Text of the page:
The New York Times recently discussed a new issue that’s arisen for independent bookstore owners all over the country and their customers: paid admissions. It’s something that no one seems entirely happy about, but it is a response to a growing problem. Here’s the background:
The independents, feeling sales pressure from online retailers like Amazon, have begun selling selling tickets or requiring a book purchase for customers who attend author readings and signings. “The entire independent bookstore model is based on selling books, but that model is changing because so many book sales are going online,” says one Manhattan bookseller, echoing what we hear regularly in Atlanta. Too many people show up for events having already purchased their book online for less money, they argue.
It’s hard to blame customers who want to buy books as cheaply as they can, and online sellers lacking brick-and-mortar stores can do just that. But how is it fair to the store that brings in authors, promotes and devotes its time, energy and money to the event? The solution for a growing number of booksellers — including here in Atlanta — is charging admission for the event or requiring a book purchase.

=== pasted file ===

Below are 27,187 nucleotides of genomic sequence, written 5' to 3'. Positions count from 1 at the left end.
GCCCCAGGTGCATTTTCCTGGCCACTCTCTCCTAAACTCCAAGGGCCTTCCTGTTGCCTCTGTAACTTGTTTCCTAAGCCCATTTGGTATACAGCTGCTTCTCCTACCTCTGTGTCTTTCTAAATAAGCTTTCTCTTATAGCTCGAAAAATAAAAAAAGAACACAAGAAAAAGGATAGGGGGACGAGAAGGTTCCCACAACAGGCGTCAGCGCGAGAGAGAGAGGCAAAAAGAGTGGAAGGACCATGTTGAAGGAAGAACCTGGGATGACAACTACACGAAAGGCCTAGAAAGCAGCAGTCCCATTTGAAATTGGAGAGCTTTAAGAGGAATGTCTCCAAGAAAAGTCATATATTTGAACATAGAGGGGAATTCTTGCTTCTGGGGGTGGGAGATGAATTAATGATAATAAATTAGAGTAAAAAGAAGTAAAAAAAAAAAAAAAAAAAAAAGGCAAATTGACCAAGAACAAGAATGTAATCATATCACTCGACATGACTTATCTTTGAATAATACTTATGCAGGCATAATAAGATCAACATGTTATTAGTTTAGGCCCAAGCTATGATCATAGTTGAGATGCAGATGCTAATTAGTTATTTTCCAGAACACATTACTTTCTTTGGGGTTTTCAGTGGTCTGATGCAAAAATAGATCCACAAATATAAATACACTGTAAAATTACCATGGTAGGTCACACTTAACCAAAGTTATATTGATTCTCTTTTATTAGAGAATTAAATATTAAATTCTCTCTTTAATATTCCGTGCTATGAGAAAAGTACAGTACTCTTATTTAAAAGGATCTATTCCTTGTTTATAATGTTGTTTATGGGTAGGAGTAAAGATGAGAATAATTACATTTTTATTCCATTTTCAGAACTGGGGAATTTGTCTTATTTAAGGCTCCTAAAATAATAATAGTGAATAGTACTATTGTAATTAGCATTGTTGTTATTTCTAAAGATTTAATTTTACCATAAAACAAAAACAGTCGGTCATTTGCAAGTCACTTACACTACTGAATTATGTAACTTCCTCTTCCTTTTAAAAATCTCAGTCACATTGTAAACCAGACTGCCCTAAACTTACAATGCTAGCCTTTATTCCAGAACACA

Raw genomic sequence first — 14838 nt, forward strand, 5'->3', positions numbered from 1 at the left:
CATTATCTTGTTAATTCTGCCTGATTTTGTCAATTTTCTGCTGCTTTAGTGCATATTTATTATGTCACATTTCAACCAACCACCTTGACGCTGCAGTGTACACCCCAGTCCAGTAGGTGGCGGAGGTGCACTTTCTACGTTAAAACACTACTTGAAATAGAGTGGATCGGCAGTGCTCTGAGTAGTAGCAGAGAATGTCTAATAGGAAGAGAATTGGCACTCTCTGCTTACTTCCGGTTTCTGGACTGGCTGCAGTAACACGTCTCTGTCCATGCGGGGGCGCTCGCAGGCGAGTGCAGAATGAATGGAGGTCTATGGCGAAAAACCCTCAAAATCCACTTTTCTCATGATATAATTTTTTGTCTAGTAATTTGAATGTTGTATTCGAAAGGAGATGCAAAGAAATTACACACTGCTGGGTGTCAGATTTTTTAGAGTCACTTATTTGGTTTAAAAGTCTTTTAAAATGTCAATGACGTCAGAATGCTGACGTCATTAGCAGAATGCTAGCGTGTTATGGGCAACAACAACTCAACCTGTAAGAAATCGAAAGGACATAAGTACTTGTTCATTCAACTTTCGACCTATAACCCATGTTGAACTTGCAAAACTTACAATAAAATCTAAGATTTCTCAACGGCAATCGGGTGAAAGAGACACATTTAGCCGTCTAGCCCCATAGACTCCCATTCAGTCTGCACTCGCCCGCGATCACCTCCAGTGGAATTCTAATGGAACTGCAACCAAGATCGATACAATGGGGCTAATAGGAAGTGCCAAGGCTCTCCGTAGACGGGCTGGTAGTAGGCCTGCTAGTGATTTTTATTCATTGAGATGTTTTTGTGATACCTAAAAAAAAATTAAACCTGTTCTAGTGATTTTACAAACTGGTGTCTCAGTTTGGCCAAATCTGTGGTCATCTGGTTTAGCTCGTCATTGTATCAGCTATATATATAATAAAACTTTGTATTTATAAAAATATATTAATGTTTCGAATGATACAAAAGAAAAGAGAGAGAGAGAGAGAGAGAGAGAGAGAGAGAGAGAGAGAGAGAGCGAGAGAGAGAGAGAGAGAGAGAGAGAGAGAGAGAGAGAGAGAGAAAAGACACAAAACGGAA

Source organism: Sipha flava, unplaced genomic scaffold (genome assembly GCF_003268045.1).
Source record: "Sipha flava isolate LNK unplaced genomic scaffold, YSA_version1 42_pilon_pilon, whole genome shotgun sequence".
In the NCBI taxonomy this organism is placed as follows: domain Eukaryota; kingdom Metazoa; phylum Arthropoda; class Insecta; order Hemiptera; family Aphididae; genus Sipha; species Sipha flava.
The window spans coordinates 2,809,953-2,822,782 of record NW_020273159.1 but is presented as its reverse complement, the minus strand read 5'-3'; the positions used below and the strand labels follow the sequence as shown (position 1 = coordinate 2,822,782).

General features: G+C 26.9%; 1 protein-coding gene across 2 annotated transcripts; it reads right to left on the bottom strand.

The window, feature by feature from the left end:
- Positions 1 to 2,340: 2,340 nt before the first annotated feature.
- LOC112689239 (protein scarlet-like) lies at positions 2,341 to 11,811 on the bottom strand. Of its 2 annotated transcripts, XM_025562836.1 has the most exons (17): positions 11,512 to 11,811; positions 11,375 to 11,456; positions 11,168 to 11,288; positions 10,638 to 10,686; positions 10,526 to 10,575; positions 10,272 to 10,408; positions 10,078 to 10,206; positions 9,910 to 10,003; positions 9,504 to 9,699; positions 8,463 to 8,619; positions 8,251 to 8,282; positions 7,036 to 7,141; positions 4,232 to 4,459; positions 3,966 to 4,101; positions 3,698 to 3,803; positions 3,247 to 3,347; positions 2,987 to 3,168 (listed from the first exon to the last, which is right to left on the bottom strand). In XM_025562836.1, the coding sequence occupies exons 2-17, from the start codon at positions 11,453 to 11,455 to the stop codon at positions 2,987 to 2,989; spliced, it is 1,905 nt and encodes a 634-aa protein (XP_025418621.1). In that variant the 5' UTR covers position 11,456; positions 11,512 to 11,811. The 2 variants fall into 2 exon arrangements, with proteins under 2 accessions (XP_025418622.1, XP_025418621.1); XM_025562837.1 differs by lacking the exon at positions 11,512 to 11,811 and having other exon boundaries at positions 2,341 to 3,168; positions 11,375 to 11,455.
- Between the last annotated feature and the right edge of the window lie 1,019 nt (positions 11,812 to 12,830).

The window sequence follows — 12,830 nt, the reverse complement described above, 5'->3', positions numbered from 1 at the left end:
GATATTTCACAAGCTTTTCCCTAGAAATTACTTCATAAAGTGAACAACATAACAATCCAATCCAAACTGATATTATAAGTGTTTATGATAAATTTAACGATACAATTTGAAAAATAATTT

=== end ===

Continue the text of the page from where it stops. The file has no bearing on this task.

At the Center for the Book, we do well over 100 author programs each year, and we have independent booksellers at each one. At some of those events, particularly with very popular, prolific authors, we have joined with the bookstore in asking that anyone who wants to get theirbook signed agree to purchase it at the event. That has seemed like a fair compromise to us because it doesn’t bar anyone from attending the author’s talk. That remains free to one and all. To get your books signed, however, you’ll need to buy one at the program. It’s worked pretty well so far; we’ve had very few complaints.
Those few who have complained say they shouldn’t be prohibited from getting books signed because they spent money to buy it, whether online or not, just not at a particular store. In the old business model, they would probably get a little more sympathy. As it is, we feel that having a bookseller at our events offers a significant service for our audiences, as it also represents a major investment of time and money for the bookseller.
And buying a book at the event seems to us an appropriate reponse to not just the bookseller but to the visiting author as well. Remember, in the case of the Georgia Center for the Book, a portion of your purchase at our events goes to help us grow our mission of spreading literature and literacy around the state of Georgia. Surely that’s worth a bit, isn’t it?
We welcome your views, as always. This is an issue that isn’t likely going away anytime soon.